Interview: Tina Gorjanc
Speculative Design practitioners – Tina Gorjanc (Slovenia/UK): Investigating the consumer vs. citizen paradox present in each individual.
Tina Gorjanc is a Slovenian-born researcher and designer that has been based in London for the past six years. After obtaining a Master’s Degree from the Material Futures course held at Central Saint Martins she opened up her own freelance practice. She believes the future of the creative fields is absolutely linked to biology which is why she is fascinated by biotechnology and its potential to shape the future. She is most recognised for her work that merges the practices of speculative and critical product design with scientific procedures. Her work has caught the attention of some of the biggest media companies including The Guardian, The New York Times, Dezeen, Motherboard and Trend Tablet. She was also featured in the TV series produced by the TV network ARTE. Tina is currently developing commissions from several galleries and private organizations as well as writing feature articles for design publications and developing critical design-based workshops.
How connected was your education with the Speculative Design (or related) approach you are using in your work today?
I was properly introduced to the concept of Speculative Design within my Masters’ education at the MA Material Futures course at Central Saint Martins. At that point, the course had changed the name from Textile Futures as it was undertaking a more speculative and critical approach to material and concept development. The differentiation of the courses in comparison to other courses carried out at Central Saint Martins was the support of the tutors of the design for change principle rather than purely designing just for the commercial market.
Could you please select one of your (OWN) favourite Speculative Design projects and tell us what you like about it?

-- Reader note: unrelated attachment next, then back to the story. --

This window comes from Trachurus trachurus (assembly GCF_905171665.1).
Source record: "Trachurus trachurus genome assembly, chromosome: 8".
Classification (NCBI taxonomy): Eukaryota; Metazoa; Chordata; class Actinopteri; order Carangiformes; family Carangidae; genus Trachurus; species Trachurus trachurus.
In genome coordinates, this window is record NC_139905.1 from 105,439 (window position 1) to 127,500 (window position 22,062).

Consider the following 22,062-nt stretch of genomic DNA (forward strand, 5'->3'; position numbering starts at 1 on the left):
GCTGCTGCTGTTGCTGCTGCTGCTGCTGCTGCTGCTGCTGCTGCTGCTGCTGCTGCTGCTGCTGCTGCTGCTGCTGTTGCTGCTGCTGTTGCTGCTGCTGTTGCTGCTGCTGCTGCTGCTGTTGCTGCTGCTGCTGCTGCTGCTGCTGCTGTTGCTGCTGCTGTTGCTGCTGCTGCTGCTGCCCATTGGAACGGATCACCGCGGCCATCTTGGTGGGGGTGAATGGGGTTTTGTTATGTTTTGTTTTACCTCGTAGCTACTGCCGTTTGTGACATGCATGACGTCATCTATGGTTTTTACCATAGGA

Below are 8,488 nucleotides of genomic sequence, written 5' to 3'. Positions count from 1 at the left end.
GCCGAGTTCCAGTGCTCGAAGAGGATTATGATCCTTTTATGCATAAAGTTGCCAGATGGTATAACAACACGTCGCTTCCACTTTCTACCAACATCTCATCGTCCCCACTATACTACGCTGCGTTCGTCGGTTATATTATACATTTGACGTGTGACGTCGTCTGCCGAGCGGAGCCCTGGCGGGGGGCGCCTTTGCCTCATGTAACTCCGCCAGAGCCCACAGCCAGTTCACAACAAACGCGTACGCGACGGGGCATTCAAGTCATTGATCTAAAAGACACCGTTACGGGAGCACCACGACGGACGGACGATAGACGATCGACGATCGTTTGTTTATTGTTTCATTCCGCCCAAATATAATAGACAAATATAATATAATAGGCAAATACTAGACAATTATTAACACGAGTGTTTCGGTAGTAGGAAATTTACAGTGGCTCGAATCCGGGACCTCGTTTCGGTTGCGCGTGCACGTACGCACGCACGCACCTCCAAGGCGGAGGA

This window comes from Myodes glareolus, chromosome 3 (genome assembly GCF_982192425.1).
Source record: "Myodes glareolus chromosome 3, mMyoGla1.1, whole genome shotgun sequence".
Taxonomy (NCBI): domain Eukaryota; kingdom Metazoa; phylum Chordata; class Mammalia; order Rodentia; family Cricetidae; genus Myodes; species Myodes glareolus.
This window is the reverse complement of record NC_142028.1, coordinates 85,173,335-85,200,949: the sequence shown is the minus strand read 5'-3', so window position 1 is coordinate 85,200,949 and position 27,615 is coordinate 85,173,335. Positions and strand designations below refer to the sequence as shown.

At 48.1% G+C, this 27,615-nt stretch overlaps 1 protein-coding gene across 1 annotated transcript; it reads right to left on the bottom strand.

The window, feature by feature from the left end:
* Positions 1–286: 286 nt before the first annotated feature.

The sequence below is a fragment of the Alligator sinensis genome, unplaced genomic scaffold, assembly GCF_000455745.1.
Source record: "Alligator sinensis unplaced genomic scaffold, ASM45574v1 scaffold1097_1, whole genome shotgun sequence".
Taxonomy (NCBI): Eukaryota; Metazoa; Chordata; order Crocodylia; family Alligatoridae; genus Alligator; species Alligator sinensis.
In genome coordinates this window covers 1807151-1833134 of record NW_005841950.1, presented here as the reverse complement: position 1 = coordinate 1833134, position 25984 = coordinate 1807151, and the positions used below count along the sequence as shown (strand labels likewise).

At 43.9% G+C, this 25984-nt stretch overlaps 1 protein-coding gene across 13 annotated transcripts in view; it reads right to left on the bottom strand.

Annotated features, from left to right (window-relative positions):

I wouldn’t necessarily know how to pick my favourite one (as there are different aspects among different projects that I categorise as successful), but I would say the one I grade most successful in terms of achieving the desired aim of engaging the public is the Pure Human project. I was really intrigued by the quick shift in reactions it was able to generate, ranging from complete outrage at the beginning (due to its provocative nature) to, in some cases, acceptance and even embracing of the new ethical boundaries explored within it. The reach of the project also stretched to tweaking the interest of new stakeholders that previously didn’t have an interest in the field of practice the project was set in.
Pure Human (Photo by Tom Mannion)
If students asked about the practical or professional applications of this type of design, what would you say? (Or What are the practical or professional applications of this type of design?)
Work with institutions and organisations that have an interest in assessing the impact and look into the behaviour shifting consequences the introduction of a/their new tech/science might generate. An example within my practice would be working alongside publicly funded science researchers and makers who are coming up with all those amazing technologies but seek the guidance of speculative designers to foresee the ethical implications they might have when released into the mainstream.
In your opinion what is the purpose of Speculative Design? Please suggest up to three key metrics for evaluating the success of a project.
Speculative Design outputs are not confined to limitations set by human behaviour and are aimed at challenging assumptions and givens about the role that products play in everyday life as well as promoting new ones that are at odds with those of today.
In my personal view, a good Speculative Design output is assessed on how well it sits between the here-and-now and the yet-to-be world. The design methodology employed to develop it is taking into consideration the consumer vs. citizen paradox present in each individual (the fact that we discuss issues as citizens but shape the reality as consumers). Speculative Design thinks about current laws, political systems, social beliefs, ethics, values, fears and hopes, and projects how they can be translated into future material expressions and embodied into the material culture.
The Self-Donor Workshop (Photo: Tina Gorjanc Archive)